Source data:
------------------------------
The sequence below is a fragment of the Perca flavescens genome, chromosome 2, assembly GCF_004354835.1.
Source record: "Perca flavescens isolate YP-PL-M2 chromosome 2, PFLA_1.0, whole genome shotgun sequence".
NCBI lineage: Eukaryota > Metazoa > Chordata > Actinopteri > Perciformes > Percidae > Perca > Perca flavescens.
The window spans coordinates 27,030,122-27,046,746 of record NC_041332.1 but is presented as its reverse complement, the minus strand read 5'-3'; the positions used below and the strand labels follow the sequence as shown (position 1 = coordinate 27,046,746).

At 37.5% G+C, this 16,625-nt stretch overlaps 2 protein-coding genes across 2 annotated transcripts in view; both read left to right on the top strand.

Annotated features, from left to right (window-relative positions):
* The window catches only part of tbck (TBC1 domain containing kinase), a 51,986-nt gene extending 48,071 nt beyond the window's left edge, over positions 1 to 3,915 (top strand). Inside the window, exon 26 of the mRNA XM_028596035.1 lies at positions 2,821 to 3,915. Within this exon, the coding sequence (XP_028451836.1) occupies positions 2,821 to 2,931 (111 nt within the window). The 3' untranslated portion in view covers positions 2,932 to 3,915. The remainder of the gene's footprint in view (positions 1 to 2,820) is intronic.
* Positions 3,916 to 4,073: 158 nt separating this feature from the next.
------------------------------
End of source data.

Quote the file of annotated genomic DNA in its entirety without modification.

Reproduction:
The sequence below is a fragment of the Perca flavescens genome, chromosome 2, assembly GCF_004354835.1.
Source record: "Perca flavescens isolate YP-PL-M2 chromosome 2, PFLA_1.0, whole genome shotgun sequence".
NCBI lineage: Eukaryota > Metazoa > Chordata > Actinopteri > Perciformes > Percidae > Perca > Perca flavescens.
The window spans coordinates 27,030,122-27,046,746 of record NC_041332.1 but is presented as its reverse complement, the minus strand read 5'-3'; the positions used below and the strand labels follow the sequence as shown (position 1 = coordinate 27,046,746).

At 37.5% G+C, this 16,625-nt stretch overlaps 2 protein-coding genes across 2 annotated transcripts in view; both read left to right on the top strand.

Annotated features, from left to right (window-relative positions):
* The window catches only part of tbck (TBC1 domain containing kinase), a 51,986-nt gene extending 48,071 nt beyond the window's left edge, over positions 1 to 3,915 (top strand). Inside the window, exon 26 of the mRNA XM_028596035.1 lies at positions 2,821 to 3,915. Within this exon, the coding sequence (XP_028451836.1) occupies positions 2,821 to 2,931 (111 nt within the window). The 3' untranslated portion in view covers positions 2,932 to 3,915. The remainder of the gene's footprint in view (positions 1 to 2,820) is intronic.
* Positions 3,916 to 4,073: 158 nt separating this feature from the next.